STUART, Fla. — We know not to drink it.
We know not to swim in it.
Now, local researchers are getting more insight into whether there should be a concern for breathing the air near toxic blue-green algae blooms.
Adam Schaefer, an epidemiologist with Florida Atlantic University's Harbor Branch Oceanographic Institute, provided evidence that people can be exposed to microcystin through the air.
“We’re actually creating a test, a diagnostic test to even measure these toxins,” Schaefer explained.
- State considering new regulations for toxins created by Blue-Green Algae
- Florida officials unveil website to monitor water quality
During the summer of 2018 when there were numerous reported toxic algae blooms in the Stuart area, Schaefer collected urine, blood, and nasal swab samples from 121 people. 115 of those people, or 95 percent, had levels of microcystin detected from their nasal swab.
“Individuals who reported having direct exposure to the water, things like fishing, boating, rowing, they tended to have the higher concentrations,” Schaefer explained.
Concentrations were also higher in people who reported being near the water within 24 hours of providing research samples.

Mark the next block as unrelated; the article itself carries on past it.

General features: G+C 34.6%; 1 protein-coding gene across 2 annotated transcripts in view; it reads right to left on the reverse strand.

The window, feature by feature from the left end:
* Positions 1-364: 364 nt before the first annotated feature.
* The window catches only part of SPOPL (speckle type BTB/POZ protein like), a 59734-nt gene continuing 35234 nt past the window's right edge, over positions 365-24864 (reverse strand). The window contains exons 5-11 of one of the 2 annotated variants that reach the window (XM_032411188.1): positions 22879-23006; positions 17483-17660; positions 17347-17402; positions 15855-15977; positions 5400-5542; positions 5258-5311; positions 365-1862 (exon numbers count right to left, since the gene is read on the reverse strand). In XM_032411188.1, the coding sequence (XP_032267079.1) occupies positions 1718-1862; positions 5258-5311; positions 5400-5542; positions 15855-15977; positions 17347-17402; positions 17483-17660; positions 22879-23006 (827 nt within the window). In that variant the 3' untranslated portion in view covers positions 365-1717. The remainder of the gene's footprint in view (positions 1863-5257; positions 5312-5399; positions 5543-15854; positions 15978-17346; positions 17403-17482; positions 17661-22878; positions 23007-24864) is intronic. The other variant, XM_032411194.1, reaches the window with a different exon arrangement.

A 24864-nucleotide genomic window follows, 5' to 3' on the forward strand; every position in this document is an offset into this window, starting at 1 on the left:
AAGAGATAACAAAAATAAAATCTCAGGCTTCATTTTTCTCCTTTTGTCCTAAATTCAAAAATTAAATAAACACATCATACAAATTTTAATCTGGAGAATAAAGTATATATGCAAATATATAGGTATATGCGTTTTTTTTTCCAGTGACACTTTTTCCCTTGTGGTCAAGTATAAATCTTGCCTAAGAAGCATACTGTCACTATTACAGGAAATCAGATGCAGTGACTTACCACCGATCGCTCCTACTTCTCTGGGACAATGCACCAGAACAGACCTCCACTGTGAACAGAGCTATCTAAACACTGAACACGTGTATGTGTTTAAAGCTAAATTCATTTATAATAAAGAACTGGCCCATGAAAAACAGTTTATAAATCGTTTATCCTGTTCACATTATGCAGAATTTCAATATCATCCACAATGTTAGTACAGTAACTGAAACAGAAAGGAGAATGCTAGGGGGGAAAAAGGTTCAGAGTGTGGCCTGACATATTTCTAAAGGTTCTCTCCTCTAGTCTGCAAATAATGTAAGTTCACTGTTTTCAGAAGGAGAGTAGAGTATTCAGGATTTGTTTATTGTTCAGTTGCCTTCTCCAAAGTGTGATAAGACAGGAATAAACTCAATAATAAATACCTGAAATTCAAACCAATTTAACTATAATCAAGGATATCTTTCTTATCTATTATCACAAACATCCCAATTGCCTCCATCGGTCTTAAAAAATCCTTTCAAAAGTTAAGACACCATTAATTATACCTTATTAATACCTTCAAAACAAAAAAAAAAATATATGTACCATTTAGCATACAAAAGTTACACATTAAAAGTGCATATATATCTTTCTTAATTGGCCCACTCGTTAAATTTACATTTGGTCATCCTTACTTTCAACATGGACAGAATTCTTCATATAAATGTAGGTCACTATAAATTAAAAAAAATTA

Samples of the water were collected and analyzed during the same timeframe for the study.
The microcystin levels were also detected in people who reported no direct contact with an algae bloom or the water during the summer of 2018. Schaefer says that means it is possible people could be exposed to the toxin through the air. It is still not known how far-reaching the toxin can be through the air.
His research also does not indicate if there is a health impact from the low levels of microcystin detected.
“We need to continue this research to connect the dots in terms of what’s coming in through your nose, what isn’t being filtered out, what’s being absorbed, and then what’s being excreted,” Schaefer said. “Our study represents an essential first step in assessing and mitigating the potentially harmful effects of cyanobacteria blooms. We have a lot of unanswered questions to address regarding absorption of toxins, the minimum safe distance for persons from blooms, and potential health effects of exposure.”
Because of the work, researchers were able to do in 2018 and because of the high participation, Schaefer says the Florida Department of Health is providing more funding to do a longer-term study. That includes collecting samples from people in the Fort Myers area and in Clewiston.
Schaefer will collect samples during an active bloom and when there are no blooms for comparison.